One case in point can be seen in the momentum building around the cloud-based switched digital video (SDV) solution pioneered by Adara Technologies, which not only greatly reduces the costs of this bandwidth-saving approach to adding HD services but also opens a low-cost path to IP migration and on-demand services. Adara co-founder and CEO Joseph Nucara reports the firm’s SDV platform, as first described in July (p. 27), is rapidly gaining acceptance among smaller operators across North America, including most recently Cass Cable TV, which serves 16,000 subscribers in central Illinois.
Moving on a separate track, IP hosted services provider Clearleap, leveraging a new relationship with billing systems supplier Great Lakes Data Systems (GLDS), is offering a turnkey approach to launching OTT on-demand services that lowers costs of delivering branded VOD services and helps mitigate the negative effects of off-net OTT video. A small Arizona operator, Orbitel, is putting the Clearleap service into play in conjunction with an agreement with connected-device and aggregated service provider Roku, which has been touting its desire to work with operators to help them create self-branded VOD services.
In essence, these new developments offer an early glimpse of how innovative IP-based hosted solutions could change the business prospects for network owners operating in smaller markets and, eventually, for companies operating in larger markets as well. As Clearleap CTO John Carlucci notes, the expanded cloud-based service streaming capabilities now on offer from his firm provide ways for large as well as small NSPs to cost effectively enhance their service offerings in primary and secondary markets alike.
“Four of the top five service providers are using our media services,” Carlucci says, in reference to Clearleap’s foundation IP Content Management solution, which allows service providers to upload content from anywhere and publish that content over IP to their legacy VOD and linear channel headend systems. For example, Verizon is using that Clearleap platform to aggregate and publish hyper local coverage of sports events, news and weather for distribution to local subscribers and, in some cases, to its VOD system for access by all FiOS TV customers.
Now, with its development of IP-based Stream On Demand, Clearleap has given operators a turnkey means either to start up a VOD service or, in the case of larger operators, enhance legacy offerings with additions from OTT providers like Netflix and Hulu. “We think the value we bring with our streaming service will be harvested by large as well as small operators,” Carlucci says. “The larger operators will use different pieces to fill in and complement what they’re doing with other suppliers, such as to facilitate delivery of programming to connected devices.”
Clearleap has teamed with GLDS, a leading supplier of billing, subscriber management and provisioning systems in the lower tier markets, to make it easy for GLDS customers to add the cloud-based VOD service to their existing operations. “Our integration with Clearleap ensures smooth subscriber authorization, transaction processing and a single, integrated billing solution, allowing our broadband operator customers to cost-effectively offer new advanced on-demand and personalized services,” says GLDS President Garrick Russell.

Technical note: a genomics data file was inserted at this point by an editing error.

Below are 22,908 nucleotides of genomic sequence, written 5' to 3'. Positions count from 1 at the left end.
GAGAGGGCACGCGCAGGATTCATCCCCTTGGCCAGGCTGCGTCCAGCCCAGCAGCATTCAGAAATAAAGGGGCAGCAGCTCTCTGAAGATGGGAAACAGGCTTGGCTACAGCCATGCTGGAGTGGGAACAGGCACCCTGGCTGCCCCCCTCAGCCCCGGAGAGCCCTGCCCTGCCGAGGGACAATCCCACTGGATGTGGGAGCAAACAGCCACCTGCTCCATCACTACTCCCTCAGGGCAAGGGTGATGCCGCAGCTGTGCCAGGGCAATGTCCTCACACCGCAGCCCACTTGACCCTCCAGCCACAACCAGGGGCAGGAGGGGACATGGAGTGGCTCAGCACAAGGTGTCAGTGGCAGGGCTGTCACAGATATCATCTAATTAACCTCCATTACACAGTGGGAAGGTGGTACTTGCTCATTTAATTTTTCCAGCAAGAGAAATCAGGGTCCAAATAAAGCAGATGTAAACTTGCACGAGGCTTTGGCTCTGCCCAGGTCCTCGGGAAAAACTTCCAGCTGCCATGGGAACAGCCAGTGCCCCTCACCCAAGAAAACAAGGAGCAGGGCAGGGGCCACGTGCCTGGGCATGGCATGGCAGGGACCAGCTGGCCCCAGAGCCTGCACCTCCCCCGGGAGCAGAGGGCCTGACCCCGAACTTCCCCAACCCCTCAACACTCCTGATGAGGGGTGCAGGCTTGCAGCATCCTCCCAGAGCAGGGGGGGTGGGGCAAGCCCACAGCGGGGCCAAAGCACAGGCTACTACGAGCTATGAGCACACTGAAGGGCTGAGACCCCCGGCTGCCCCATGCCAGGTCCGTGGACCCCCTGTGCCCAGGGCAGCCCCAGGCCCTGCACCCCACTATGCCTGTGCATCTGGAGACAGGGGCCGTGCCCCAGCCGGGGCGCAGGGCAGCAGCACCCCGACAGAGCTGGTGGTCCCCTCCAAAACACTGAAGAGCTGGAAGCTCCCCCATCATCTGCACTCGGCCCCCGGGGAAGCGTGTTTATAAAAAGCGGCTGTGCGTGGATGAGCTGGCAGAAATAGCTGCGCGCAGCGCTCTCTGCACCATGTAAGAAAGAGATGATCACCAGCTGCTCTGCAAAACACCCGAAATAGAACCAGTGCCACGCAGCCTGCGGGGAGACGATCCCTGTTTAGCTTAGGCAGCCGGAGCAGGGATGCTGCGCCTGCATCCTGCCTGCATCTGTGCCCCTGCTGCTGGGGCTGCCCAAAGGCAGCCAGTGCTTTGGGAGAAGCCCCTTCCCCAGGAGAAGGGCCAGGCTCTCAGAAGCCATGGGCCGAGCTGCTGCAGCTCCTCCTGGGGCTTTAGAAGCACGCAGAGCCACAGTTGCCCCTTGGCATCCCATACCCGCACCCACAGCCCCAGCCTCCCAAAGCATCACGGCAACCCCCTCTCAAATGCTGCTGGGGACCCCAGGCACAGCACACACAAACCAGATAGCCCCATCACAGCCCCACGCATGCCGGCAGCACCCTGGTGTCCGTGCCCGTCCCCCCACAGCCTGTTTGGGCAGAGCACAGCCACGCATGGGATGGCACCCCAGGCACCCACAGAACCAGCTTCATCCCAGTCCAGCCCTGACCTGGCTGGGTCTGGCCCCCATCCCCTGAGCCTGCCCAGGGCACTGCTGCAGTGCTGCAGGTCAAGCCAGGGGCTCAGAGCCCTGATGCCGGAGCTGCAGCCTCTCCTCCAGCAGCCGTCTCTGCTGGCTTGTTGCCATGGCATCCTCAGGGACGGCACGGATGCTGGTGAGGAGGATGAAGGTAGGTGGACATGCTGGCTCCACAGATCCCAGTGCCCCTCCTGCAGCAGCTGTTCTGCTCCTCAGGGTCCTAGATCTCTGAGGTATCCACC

Now serving hundreds of operators with 200,000 or fewer subscribers, GLDS well understands the cost and risk factors that hold many of them back from getting on board with on-demand services, Russell says. “Our message to them now is that, with the Clearleap option, they can provide a high-quality service within their existing back-office domain at much lower costs,” he adds. But he acknowledges that while the “check writers” at these companies well understand the advantages, the idea of moving to a hosted IP-based service that relies on IP set-tops and connected TVs to deliver VOD is a harder sell with operations people.
“Right now we’re seeing slow adoption,” Russell says. ”But everybody knows Netflix is taking over their networks with OTT on-demand that eats up bandwidth and nets them nothing.”
A development that could go a long way toward igniting faster adoption is the FCC’s newly adopted Net Neutrality rules, which make clear that while service providers cannot block traffic, they can charge for high levels of usage either on the basis of incremental consumption over established caps or through data rate-based pricing tiers. Either way, operators now can safely begin charging for the high levels of usage that characterize consumption of Netflix and other OTT video content, which creates an incentive for their customers to avoid those fees by getting their on-demand content over the SP’s managed network.
“You can allow the traffic from Clearleap to pass free of charge in terms of bandwidth usage, because it’s part of your premium content offering,” Russell notes. “Even if you’re metering usage on OTT, you’re still not getting compensation from those services.”
Adds Carlucci: “People have to take into account the implications of not monetizing traffic when it gets to the levels we’re seeing with Netflix. Looking at usage research, we see that Netflix is consuming 40 percent of operators’ broadband bandwidth when they don’t offer a VOD service of their own. When they do, the Netflix traffic share drops to about 20 percent.”